The cosmos has grown slowly, and so too has Kyle Gann's musical probing of the aura of the planets. Six parts of his
were played by Relache Thursday at the Franklin Institute's Fels Planetarium, a sort of satellite to the museum's current "Galileo" exhibition.
Gann launched the piece in 1994, completing "Sun," Moon," and "Venus," and Relache has been performing it, planet by planet, ever since. The "Uranus," "Mercury," and "Pluto" sections were new in this concert. The complete piece will have 10 sections, and the eight members of Relache expect to record that full cosmos this summer.
Speaking before the performance, Gann said he wasn't competing with Gustav Holst's monumental work The Planets, but was illuminating astrological connections suggested by individual planets. Listeners always have to decide if knowing the composer's thought processes is essential to understanding a piece. Would this music have sounded different had it been titled Toccata and Fun? Or danced by young people in casual clothes?
The astrological ideas suggested the moods, and Gann's witty style shaped music that is built of tingly sounds, intricate metrical joining, and compelling movement. The ensemble - flute, oboe, bassoon, viola, bass, saxophone, clarinet, percussion, and electronic keyboard - craftily blurs the distinction between dance music and something much more serious. Gann built the "Moon" section on pairs of instruments, a choice that freed bright sonorities. In "Saturn" - the apogee, as the fourth of six sections - the music moves from a dense opening to a close glowing with instrumental color and a sense of nobility. Overhead, the planetarium floated an enormous, turning Saturn as the music evolved.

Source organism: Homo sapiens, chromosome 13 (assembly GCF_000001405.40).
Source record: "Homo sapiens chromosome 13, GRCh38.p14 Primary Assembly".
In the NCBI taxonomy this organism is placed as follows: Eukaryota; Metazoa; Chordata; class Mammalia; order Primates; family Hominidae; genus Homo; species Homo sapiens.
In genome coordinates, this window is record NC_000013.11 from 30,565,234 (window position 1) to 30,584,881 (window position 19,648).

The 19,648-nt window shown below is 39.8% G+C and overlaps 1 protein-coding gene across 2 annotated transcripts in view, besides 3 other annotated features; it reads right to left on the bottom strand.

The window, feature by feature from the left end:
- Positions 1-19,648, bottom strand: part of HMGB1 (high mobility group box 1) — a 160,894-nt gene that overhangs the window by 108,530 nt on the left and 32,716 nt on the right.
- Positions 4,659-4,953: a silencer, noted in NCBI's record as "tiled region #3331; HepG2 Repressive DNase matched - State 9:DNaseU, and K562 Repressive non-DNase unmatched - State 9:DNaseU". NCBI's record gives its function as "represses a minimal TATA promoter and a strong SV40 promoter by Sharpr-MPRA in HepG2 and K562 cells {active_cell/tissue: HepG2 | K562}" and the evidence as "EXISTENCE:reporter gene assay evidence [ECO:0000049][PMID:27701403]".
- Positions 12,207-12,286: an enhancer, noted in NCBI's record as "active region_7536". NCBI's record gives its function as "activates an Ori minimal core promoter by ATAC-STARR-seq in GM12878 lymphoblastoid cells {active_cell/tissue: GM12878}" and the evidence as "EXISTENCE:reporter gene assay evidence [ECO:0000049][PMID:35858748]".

The astrology behind the music said less than the music, for Gann has a sense of wit that keeps everything just beyond expectations, and always with an oblique sense of phrase. We could almost sing that theme - not quite - and be just a little wrong in predicting where the music would take us. The saxophone (Bob Butryn) lent a different cast to every ensemble, and the array of percussion suggested that celestial motion could have earthly bases as well as flights of rhythmic virtuosity. The ensemble is so at home in new gestures and conflicting inner workings that the music sounded simple, expressive, wryly descriptive, and cheerfully edgy.
The planetarium staff filled the heavens with huge planets, fleeting stars, and a sense that the composer could hear the speed of celestial time.